110 W. New York Ave.
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Rated PG-13 for language, thematic elements, frightening sequences, violence and some sensuality
posted Sep 21, 2012 - 10:47:39am
Somewhere between fantastical magic realism and stark voyeurism lies first-time director Benh Zeitlin’s Beasts of the Southern Wild, an unflinching look at life in isolation and abject poverty in the Louisiana bayou. It has all the charm you’d expect from a critically acclaimed indie film about a cute 6-year-old on an adventure, but virtually none of the innocence.
In a ramshackle makeshift commune colloquially called the Bathtub, somewhere on the other side of Louisiana’s levees, a tiny community lives almost entirely isolated from civilization. The story is told through the perspective of 6-year-old Hushpuppy (Quvenzhané Wallis), who is forced to fend for herself while her short-tempered, neglectful father, Wink (Dwight Henry), spends his days in a drunken haze.
Beasts’ plot is only a loosely constructed series of events whose theme seems to add up to “change is inevitable, but you don’t have to like it.” When a storm floods the Bathtub, many of its residents flee, but a few linger, trying – if in vain – to hold on to their culture.
For Hushpuppy, it’s all she has ever known. Wallis plays the part with charm, performs her many voice-overs with maturity, and shows the lack of self-consciousness only a child could. Her mother ran off years ago, and Hushpuppy was raised by her neglectful father and superstitious teacher, who taught children just enough to terrify them and nothing more. Hushpuppy lives in constant fear of house-sized prehistoric beasts called aurochs said to have feasted in the past on Louisiana children; she worries constantly about rising waters; she believes she shares a heartbeat with the rest of the universe and finds herself fascinated intimately by every living being.
Popcorn represents how fun a film is to watch—how funny it is, how exciting the special effects are, and how enjoyable the story is on repeated viewings. The perfect popcorn movie would be one that never got stale regardless of how many times you’ve seen it.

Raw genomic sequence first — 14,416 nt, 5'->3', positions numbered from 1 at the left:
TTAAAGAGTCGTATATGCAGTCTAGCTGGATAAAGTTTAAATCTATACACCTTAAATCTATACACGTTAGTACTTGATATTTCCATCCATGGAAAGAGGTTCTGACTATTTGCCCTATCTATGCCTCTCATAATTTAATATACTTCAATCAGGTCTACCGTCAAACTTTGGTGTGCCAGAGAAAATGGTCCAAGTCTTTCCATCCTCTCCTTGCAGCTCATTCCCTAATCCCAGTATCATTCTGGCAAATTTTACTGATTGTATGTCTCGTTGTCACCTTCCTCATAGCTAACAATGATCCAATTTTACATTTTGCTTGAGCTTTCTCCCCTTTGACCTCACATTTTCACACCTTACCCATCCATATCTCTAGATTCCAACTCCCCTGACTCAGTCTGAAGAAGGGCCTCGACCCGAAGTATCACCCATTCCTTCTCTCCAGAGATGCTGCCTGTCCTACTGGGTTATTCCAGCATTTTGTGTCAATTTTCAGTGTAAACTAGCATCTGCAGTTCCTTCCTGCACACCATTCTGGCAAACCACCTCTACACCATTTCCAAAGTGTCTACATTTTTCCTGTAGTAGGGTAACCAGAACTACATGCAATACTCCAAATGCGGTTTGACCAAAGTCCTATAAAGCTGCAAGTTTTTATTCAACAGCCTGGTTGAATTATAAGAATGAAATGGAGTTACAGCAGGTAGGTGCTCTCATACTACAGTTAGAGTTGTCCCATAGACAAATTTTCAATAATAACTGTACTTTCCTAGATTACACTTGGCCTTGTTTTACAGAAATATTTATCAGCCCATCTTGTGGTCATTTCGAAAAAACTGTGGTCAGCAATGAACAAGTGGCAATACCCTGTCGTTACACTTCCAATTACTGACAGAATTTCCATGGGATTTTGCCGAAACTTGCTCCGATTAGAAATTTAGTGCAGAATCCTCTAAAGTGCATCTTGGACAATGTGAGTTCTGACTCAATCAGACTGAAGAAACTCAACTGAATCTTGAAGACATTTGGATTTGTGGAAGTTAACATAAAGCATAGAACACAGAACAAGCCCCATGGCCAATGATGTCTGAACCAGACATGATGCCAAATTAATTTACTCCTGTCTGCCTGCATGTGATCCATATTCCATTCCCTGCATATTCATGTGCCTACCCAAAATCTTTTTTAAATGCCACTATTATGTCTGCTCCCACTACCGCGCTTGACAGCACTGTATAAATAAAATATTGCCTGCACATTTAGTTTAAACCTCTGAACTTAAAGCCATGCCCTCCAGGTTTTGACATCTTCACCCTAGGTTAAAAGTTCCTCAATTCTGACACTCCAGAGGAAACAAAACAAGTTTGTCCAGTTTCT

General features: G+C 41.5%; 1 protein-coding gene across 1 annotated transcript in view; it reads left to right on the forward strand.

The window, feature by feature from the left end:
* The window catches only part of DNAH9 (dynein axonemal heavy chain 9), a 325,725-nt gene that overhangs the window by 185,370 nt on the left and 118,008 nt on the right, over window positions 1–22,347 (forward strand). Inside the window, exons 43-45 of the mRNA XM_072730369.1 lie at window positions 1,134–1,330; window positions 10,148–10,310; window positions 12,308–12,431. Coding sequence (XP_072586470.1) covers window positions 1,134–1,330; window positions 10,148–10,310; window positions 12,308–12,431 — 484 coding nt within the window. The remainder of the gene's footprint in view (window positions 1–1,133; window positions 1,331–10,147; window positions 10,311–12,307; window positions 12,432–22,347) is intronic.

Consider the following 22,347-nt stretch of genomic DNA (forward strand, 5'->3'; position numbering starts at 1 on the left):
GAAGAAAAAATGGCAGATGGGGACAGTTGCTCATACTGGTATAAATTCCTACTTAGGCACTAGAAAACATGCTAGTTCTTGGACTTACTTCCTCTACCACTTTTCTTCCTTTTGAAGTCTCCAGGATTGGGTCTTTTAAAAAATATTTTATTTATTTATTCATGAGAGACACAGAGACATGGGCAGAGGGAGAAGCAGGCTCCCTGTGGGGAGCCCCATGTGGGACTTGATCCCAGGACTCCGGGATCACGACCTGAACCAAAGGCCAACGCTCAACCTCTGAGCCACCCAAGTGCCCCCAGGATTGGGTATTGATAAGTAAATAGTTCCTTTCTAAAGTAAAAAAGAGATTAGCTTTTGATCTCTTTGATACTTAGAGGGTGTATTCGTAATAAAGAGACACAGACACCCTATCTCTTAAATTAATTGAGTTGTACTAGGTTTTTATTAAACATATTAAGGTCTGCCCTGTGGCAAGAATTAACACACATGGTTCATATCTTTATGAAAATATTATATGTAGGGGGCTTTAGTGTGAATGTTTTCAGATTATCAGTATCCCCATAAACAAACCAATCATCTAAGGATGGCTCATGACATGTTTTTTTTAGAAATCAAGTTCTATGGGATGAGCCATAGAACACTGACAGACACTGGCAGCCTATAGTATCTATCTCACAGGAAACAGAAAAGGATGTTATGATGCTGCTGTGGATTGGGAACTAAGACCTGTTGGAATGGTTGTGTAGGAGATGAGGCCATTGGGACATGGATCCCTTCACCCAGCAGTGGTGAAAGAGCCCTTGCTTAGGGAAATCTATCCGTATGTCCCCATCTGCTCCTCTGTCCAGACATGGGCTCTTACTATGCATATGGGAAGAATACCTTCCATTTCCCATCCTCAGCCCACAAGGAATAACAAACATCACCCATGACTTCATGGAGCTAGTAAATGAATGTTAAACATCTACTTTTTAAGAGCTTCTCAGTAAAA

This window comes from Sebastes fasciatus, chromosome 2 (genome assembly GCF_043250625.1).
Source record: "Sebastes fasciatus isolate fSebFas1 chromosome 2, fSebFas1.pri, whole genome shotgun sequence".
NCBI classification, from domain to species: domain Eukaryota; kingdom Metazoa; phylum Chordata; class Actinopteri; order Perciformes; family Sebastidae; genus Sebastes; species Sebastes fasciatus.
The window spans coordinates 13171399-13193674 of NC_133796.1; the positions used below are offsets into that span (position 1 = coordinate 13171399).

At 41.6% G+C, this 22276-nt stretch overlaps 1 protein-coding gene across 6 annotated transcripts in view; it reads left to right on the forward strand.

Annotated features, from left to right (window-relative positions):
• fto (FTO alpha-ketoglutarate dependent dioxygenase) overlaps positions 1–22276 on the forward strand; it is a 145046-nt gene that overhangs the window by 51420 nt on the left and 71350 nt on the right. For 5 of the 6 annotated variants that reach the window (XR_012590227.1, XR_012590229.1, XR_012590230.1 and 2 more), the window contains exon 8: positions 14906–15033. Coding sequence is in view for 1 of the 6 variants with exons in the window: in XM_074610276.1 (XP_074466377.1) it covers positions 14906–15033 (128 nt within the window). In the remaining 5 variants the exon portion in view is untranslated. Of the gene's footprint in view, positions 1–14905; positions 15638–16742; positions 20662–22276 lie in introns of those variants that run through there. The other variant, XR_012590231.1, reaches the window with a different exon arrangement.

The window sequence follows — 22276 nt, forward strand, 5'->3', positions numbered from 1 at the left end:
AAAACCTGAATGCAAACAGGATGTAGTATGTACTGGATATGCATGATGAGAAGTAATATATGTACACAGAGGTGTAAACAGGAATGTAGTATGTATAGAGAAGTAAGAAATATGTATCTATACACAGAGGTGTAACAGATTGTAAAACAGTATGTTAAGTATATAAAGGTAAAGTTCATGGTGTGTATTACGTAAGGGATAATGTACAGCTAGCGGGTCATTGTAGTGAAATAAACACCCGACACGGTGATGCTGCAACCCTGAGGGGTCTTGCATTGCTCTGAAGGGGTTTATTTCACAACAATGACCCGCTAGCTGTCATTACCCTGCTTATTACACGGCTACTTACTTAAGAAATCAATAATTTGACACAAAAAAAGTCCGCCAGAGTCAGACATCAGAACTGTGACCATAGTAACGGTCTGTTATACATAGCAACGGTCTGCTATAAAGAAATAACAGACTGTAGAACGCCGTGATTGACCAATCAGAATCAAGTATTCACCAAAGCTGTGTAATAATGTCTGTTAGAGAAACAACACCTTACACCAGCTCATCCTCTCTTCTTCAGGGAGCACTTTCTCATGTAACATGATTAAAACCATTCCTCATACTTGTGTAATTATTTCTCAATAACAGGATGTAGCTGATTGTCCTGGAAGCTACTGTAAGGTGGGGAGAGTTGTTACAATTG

While Hushpuppy spends much of the film fearing her father’s anger, or finding diversion in connecting with the land, she dreams of escape – though she doesn’t realize it – perhaps to find her mother, perhaps something greater. Still, during the few awkwardly tender moments she shares with her father, we see why the little girl never wants to leave: He is her hero, flawed though he may be.
Still, it all comes together with the help of some amazing acting, obscenely detailed sets and a truly great soundtrack by Zeitlin and Dan Romer.
Don’t watch Beasts of the Southern Wild expecting a happy story. Entering the theater in that mindset would be a mistake: This is not a tragedy, but there’s very little happiness to be found, and what few precious moments there are come with an asterisk indicating that, when the levee breaks, it’ll all come unraveled.
Stars & Popcorn grade: 4 1/2 stars, 2 popcorn.
— Hunter serves as editor-in-chief for movie-review website Stars and Popcorn. To learn more about Stars and Popcorn, visit www.starsandpopcorn.com. Send e-mail to Hunter at email@example.com
Sponsored by Liebe Entertainment Group, Marketplace 8. Click here to see showtimes for Beasts of the Southern Wild
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